Our results show that replication is independent of complete ORC (The origin recognition complex composed of 6 subunits). We are not claiming that all ORC subunits are non-essential.

The authors also observe that the loss of ORC causes changes in gene expression patterns that are similar to E2F1 over-expression strains, Rb knockdown strains and PRC2 subunit deletion strains. While these findings indicate that deletion of ORC subunits leads to changes in the patterns of gene expression, whether these changes are direct or indirect is unclear. The authors suggest that ORC is "critical for the regulation of these genes," however, they do not discuss the possibility that the changes in cell cycle progression as a possible reason for these changes. It would improve the paper to have a more complete discussion of the various reasons that these genes could be altered.

There is not much difference in cell cycle progression in the ORC KO cells based on FACS profile or S-phase progression. (Figure 2B, C, 7B, and C), therefore we do not think that a change in cell cycle progression is responsible for the gene expression change. In addition, we now cite Stillman’s recent paper in eLife for a possible explanation of how ORC could regulate RB targeted genes.

One other point that merits additional discussion is the selection that is going on as they grow up cells after deletion of ORC1 or ORC2. The authors point out that over time these cells are dividing faster which strongly suggests that there are additional genetic changes that alow improved cell growth. This means that the cells being analyzed are not simply ORC1-/- cells or ORC2-/- cells. It is important that the authors acknowledge this caveat and discuss what types of changes could be responsible for the improved growth.

We have acknowledged this caveat. We do not know what change (genetic, epigenetic, or post transcriptional) occurred in ORC1-/- cells as they were passaged. In the future, we plan to do to whole genome sequencing, RNA sequencing, and Mass spec analysis from ORC1 KO cells in early and late passage to determine the mechanism of this adaptation. This is now discussed.

Overall, the authors provide data that strongly suggests that there are non-canonical methods to initiate replication in the absence of ORC1 or ORC2. This is an important and surprising insight into the mechanism of initiation in mammalian cells and is consistent with previous data from this lab and in Drosophila that there could be ORC-independent mechanisms for replication initiation. It remains to be demonstrated whether the residual DNA replication observed is independent of the other ORC subunits (that is truly ORC- independent) or not (this would require double mutants in ORC – it would be a very nice addition if the authors showed that depletion/elimination of a second ORC subunit in the ORC1-/- or ORC2-/- cells did or did not further reduce replication). The gene expression data is relatively underdeveloped and the strong statements made by the authors about ORC being critical for their regulation seem premature without evidence that there is a direct mechanistic connection between ORC and the expression patterns observed rather than these changes being a general response to the altered cell cycle patterns observed when ORC is depleted.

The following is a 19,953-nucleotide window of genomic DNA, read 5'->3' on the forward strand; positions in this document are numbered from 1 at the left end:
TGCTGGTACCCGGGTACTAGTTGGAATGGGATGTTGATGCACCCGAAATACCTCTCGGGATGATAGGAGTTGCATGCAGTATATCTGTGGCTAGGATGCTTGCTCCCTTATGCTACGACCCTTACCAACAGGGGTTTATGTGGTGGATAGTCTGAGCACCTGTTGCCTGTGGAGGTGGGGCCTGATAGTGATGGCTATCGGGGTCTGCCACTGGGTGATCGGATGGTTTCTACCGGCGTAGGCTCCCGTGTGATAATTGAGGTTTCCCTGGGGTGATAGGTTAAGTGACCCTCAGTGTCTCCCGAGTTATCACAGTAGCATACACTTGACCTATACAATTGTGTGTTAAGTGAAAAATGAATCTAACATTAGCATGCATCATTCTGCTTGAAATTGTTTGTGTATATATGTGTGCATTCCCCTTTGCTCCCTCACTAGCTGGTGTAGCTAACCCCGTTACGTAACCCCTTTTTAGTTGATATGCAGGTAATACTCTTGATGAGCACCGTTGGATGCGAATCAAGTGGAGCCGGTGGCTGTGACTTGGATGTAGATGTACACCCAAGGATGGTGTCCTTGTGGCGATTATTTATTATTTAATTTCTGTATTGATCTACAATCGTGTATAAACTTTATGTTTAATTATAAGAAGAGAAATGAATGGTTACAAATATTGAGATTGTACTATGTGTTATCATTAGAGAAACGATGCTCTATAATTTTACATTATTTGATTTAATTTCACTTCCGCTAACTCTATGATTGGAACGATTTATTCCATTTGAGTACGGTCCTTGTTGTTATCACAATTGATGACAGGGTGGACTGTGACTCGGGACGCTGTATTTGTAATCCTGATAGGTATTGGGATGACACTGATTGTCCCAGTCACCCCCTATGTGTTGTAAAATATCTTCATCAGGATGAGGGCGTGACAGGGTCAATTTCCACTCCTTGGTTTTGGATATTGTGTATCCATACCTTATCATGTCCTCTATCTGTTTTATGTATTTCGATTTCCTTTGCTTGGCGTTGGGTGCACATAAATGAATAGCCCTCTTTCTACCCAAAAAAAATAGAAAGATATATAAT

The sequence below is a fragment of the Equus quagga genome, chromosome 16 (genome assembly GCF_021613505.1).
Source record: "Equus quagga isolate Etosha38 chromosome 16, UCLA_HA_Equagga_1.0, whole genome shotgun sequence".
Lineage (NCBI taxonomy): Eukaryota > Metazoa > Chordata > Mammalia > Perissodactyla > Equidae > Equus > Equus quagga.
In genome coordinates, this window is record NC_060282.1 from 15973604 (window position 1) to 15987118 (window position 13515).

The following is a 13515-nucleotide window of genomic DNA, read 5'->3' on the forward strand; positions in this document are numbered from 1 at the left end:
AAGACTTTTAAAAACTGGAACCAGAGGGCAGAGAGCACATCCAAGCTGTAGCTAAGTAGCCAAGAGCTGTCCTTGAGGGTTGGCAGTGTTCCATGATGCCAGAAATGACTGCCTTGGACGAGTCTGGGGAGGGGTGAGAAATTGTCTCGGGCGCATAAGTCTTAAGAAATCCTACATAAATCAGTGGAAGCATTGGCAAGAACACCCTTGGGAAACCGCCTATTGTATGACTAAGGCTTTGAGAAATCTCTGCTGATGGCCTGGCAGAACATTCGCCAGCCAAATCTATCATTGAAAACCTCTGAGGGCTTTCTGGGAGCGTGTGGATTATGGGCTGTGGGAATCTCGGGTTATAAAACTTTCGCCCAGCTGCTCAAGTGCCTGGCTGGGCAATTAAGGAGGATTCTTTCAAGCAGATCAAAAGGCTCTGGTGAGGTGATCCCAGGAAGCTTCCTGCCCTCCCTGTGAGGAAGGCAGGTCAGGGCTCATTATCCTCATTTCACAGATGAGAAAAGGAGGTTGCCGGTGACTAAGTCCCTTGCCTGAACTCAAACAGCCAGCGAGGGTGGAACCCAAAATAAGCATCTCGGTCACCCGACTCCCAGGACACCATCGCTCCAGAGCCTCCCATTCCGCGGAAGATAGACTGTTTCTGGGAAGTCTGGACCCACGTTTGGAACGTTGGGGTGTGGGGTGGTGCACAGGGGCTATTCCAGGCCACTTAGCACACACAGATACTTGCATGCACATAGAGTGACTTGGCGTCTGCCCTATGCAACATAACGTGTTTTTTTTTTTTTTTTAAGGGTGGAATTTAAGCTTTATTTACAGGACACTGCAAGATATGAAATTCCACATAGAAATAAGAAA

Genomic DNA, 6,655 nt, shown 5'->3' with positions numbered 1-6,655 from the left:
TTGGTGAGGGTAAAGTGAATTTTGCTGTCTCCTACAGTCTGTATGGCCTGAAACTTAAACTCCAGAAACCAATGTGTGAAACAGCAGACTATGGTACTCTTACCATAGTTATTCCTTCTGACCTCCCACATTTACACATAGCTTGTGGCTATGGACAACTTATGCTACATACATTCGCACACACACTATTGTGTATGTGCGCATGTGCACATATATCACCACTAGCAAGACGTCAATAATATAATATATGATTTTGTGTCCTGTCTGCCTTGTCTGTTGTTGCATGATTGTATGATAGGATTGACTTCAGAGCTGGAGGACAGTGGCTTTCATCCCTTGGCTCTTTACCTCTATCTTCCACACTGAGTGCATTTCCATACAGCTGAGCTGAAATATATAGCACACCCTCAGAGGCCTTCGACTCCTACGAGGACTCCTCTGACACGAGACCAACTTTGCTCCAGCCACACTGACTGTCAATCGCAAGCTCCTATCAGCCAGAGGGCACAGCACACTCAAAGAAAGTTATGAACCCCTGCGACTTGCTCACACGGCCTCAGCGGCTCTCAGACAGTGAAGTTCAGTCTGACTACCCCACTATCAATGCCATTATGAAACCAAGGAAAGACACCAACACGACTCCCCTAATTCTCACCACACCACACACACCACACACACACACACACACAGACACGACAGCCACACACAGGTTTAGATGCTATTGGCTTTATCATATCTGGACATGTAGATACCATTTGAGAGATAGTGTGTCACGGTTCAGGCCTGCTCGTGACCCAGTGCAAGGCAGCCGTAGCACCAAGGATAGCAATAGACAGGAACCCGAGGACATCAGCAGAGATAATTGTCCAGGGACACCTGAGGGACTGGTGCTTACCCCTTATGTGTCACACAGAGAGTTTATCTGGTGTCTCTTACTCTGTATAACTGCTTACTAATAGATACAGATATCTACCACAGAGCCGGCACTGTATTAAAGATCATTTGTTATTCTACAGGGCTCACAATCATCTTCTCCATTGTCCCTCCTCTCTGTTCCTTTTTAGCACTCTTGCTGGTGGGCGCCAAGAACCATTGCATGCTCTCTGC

Discussed above.

Reviewer #3:

[…]That the ORC proteins associate with chromatin independently of their association as a holocomplex can be further verified by IF, or by western analyses of the extracts separated by size (either through chromatography or on density gradients), for example. That CDC6 and CDT1 are recruited to chromatin independently of ORC is a strong claim and also needs further validation (IF analysis through cell division, etc.). Same goes for MCM deposition in the absence of a functional ORC complex (though that in itself could be a separate paper).

We have performed immunolfuorescence of MCM5 after extraction of nucleiplasmic proteins and confirmed the lower intensity of MCM5 staining in ORC1 or ORC2 KO cells. These data are now included as Figure 1—figure supplement 5.

We can co-IP ORC2 and ORC3 in the ORC1 -/- cells (data not shown), but neither this experiment nor the experiment the reviewer suggests addresses whether the chromatin association of MCM2-7 is effected by an ORC sub complex, or by individual ORC subunits. To test whether interactions between the residual ORC subunits (ORC subcomplex formation) is necessary for the residual ORC or MCM loading, we have to knock in mutations that disrupt interactions between the remaining ORC subunits and test the phenotype. As the reviewer suggests, that would clearly be a separate paper.

[Editors' note: the author responses to the re-review follow.]

We recognize the importance and surprise to the field of the definitive demonstration that not all the ORC subunits are required for replication initiation or even cell viability. However, the concern expressed during the original review was whether ORC was dispensable (as implied in the original paper and would be a major shock) or whether individual subunits were dispensable. In response to the original reviews, the authors provided new data addressing the role of Orc5. Unfortunately, the results are not clear cut, and the authors simply state that they can't say that the other subunits are required or not. While not conclusive, the observed effects of Orc5 depletion as well as the failure to obtain knockouts of other Orc subunits suggest that a partial or altered ORC complex is necessary and sufficient for viability and replication initiation. If true, this result would be less interesting because many multiprotein complexes contain subunits that are not essential for the function of the complex. In any event, the limited information on how replication occurs in the absence of Orc1 or Orc2 renders this paper as an unexpected and interesting observation with little mechanistic understanding. In addition, the transcription data is very preliminary because there are many direct and indirect ways that gene expression changes can occur and this data is peripheral to the central point of the paper about the role of ORC in DNA replication. For these reasons, the work better suited for a more specialized journal.